A dog’s behaviour is basically governed by his instinctive survival drives for living in the wild, like his cousin the grey wolf. These inherited modes of behaviour regulate how a dog will relate to both humans and other dogs. It doesn’t usually take long for dogs and owners to come to an amicable arrangement for a peaceful coexistence. But this process is very much ongoing. It’s up to us – as the supposedly more intelligent species – to try to understand the dog’s mind. That is, how it functions and what we can do to accommodate the dog’s natural needs and produce a relationship that is straightforward, harmonious and mutually enjoyable.
Whatever you do, though, don’t stop talking to your dog. They love it and we love it –just remember to bear in mind that we are different species with limits of communication!
My dog Dieter, a German Shepherd Dog, has learned an array of body language communications from me, some from formal dog training and others from observational signals I may unwittingly convey. For example, I have taught him that if I get down on all-fours in my attempt to be doggy my physical nudges for play and games are the trigger – the link –for this particular type of play that only happens when I get down on the floor. No verbal commands are needed.
Dieter has also learned, like most dogs, that the Kong on a rope is for play retrieve, scent search and investigative games, which he really enjoys because it’s fun time. Dogs, like toddlers, don’t get bored with repetitive entertainment. Also, as the pack leader, my spending time with him is a big plus for Dieter too. This conditioning to a very high degree is not simply for play but to help me focus his mind on what I want him to learn through the medium of a toy. Conditioning responses are a powerful vehicle of learning. I will use that same toy as a focus for teaching tracking (scent work), recall and basic obedience commands too. It becomes a primary motivator.
However the dog is also able to learn from his own volition. In the evening, when I switch off the TV by remote control, Dieter reacts to the electronic sound as a prelude for a quick tickle – link one. This he has learned by initial sound association and the remaining links in this particular chain are link two, me rising from the chair; link three, opening a specific door to the garden; and then the final link, his freedom to roam in the garden before bedtime.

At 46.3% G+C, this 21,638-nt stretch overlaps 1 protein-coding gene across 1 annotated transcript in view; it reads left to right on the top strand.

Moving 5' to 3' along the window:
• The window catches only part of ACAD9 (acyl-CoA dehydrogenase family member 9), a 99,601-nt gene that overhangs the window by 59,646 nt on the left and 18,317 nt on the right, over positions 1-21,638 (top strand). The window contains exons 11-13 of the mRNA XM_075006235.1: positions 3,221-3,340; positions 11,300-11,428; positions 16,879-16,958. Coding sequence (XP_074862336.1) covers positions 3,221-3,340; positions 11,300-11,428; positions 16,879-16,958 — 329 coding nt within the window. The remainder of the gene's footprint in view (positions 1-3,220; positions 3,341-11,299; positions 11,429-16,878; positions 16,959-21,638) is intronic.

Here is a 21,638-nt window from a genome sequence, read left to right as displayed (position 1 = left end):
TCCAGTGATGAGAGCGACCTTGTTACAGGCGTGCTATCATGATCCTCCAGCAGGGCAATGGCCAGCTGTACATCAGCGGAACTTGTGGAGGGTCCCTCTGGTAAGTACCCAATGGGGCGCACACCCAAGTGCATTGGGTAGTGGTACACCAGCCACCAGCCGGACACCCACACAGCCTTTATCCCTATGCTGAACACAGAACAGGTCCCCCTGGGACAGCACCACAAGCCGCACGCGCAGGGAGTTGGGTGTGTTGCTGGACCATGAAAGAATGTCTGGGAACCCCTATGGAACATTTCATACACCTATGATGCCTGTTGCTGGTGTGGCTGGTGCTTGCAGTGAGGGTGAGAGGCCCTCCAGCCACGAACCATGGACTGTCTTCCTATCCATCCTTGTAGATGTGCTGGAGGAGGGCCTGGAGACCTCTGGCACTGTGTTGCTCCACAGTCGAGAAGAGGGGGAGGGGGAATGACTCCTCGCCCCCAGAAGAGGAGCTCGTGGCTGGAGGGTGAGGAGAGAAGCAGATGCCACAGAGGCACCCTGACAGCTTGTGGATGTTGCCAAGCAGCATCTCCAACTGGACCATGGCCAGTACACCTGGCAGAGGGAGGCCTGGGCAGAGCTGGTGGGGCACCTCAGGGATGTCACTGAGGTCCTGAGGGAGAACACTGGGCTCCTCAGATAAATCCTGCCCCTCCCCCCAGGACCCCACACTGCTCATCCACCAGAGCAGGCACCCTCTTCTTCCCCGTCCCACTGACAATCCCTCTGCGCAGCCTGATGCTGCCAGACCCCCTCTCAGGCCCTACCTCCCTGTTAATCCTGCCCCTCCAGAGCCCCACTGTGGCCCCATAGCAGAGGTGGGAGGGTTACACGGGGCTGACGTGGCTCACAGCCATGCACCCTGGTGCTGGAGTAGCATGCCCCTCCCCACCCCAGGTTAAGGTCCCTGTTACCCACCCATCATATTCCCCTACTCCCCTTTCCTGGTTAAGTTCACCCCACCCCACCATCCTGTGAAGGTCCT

Another combination of sounds and observations – putting on my shoes, then a coat and, finally, collecting my car keys –is the prelude to an adventure. Dieter himself has placed these sounds and actions into a chronological order that signals an exciting walk yet, as a puppy, all these actions were unknown to him.
When Dieter was about a year old, I decided to alter the order of the sound and observational links and examine how he would cope. I now put on my coat first, but it only took a few days’ practice before Dieter reassembled the links and he now reacts excitedly to the coat first. Whichever order I follow, and providing I am consistent for about seven lessons, he learns that the new order of links equals his walk via the car –the highlight of his day.
This example also shows how and why retraining can change a dog’s bad behaviours to good behaviours. It’s simply a matter of providing the motivation, which has to be more potent than the links to the bad behaviours that the dog has already learned and established.
Like most dogs and, I am sure, your own dogs too, Dieter has also made links concerning the arrival of visitors and what that means for him.
Some visitors greet him more enthusiastically than others and Dieter has decided which guests are close pack members and which are more remote. They each receive relevant doggy greetings and vocal responses, which are generally reciprocated by those visitors who enjoy a 90lb dog saying hello!
Many clients complain about their dog’s over-effusive greeting of visitors, whether reciprocated or not. Often, the dog’s behaviour is simply a learned result of the visitors’ responses; if you can control your visitors’ responses then the over-friendly dog’s behaviour is easily modified. The obvious first link the dog learned here was the sound of the doorbell or knocker.
Dinner is served
Food delivery is probably the most powerful learned link and you will know which particular chain of actions sets off your dog’s excitability at dinner time. Talking of time, I always feed at different times but dogs do have an inbuilt clock and if you feed at a certain time each day they will begin to become active then, or give you that look or nudge of anticipation – especially if you dare to go past the regular time for food delivery. Yes, they truly enjoy reminding us of what they want!